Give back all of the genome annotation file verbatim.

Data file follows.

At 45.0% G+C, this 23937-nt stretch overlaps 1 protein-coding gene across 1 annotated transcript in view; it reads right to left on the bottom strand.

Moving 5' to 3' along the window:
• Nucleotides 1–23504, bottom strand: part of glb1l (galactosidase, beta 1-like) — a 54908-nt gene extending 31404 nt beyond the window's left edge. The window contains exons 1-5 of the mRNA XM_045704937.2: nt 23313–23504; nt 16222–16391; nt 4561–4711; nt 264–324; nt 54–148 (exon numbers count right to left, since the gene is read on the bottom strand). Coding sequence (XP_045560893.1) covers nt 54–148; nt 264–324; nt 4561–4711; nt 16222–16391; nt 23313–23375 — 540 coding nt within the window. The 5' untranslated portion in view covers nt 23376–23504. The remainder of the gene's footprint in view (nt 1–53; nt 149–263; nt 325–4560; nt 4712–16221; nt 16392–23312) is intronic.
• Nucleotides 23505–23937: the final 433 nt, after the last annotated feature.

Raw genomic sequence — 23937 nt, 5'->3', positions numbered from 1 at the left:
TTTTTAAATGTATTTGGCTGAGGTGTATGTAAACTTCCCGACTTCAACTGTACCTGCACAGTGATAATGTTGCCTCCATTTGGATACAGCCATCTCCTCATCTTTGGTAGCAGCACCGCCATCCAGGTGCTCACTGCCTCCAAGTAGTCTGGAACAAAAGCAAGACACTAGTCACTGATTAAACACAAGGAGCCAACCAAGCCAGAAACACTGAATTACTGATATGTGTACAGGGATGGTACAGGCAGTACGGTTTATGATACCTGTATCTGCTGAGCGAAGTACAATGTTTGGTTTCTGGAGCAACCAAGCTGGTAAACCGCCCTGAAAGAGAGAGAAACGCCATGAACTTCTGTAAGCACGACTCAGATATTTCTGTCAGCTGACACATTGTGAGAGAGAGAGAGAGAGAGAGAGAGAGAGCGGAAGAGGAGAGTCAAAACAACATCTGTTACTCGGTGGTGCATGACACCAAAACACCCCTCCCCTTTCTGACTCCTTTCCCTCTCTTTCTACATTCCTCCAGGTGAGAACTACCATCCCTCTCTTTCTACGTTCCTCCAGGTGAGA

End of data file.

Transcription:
At 45.0% G+C, this 23937-nt stretch overlaps 1 protein-coding gene across 1 annotated transcript in view; it reads right to left on the bottom strand.

Moving 5' to 3' along the window:
• Nucleotides 1–23504, bottom strand: part of glb1l (galactosidase, beta 1-like) — a 54908-nt gene extending 31404 nt beyond the window's left edge. The window contains exons 1-5 of the mRNA XM_045704937.2: nt 23313–23504; nt 16222–16391; nt 4561–4711; nt 264–324; nt 54–148 (exon numbers count right to left, since the gene is read on the bottom strand). Coding sequence (XP_045560893.1) covers nt 54–148; nt 264–324; nt 4561–4711; nt 16222–16391; nt 23313–23375 — 540 coding nt within the window. The 5' untranslated portion in view covers nt 23376–23504. The remainder of the gene's footprint in view (nt 1–53; nt 149–263; nt 325–4560; nt 4712–16221; nt 16392–23312) is intronic.
• Nucleotides 23505–23937: the final 433 nt, after the last annotated feature.

Raw genomic sequence — 23937 nt, 5'->3', positions numbered from 1 at the left:
TTTTTAAATGTATTTGGCTGAGGTGTATGTAAACTTCCCGACTTCAACTGTACCTGCACAGTGATAATGTTGCCTCCATTTGGATACAGCCATCTCCTCATCTTTGGTAGCAGCACCGCCATCCAGGTGCTCACTGCCTCCAAGTAGTCTGGAACAAAAGCAAGACACTAGTCACTGATTAAACACAAGGAGCCAACCAAGCCAGAAACACTGAATTACTGATATGTGTACAGGGATGGTACAGGCAGTACGGTTTATGATACCTGTATCTGCTGAGCGAAGTACAATGTTTGGTTTCTGGAGCAACCAAGCTGGTAAACCGCCCTGAAAGAGAGAGAAACGCCATGAACTTCTGTAAGCACGACTCAGATATTTCTGTCAGCTGACACATTGTGAGAGAGAGAGAGAGAGAGAGAGAGAGAGCGGAAGAGGAGAGTCAAAACAACATCTGTTACTCGGTGGTGCATGACACCAAAACACCCCTCCCCTTTCTGACTCCTTTCCCTCTCTTTCTACATTCCTCCAGGTGAGAACTACCATCCCTCTCTTTCTACGTTCCTCCAGGTGAGA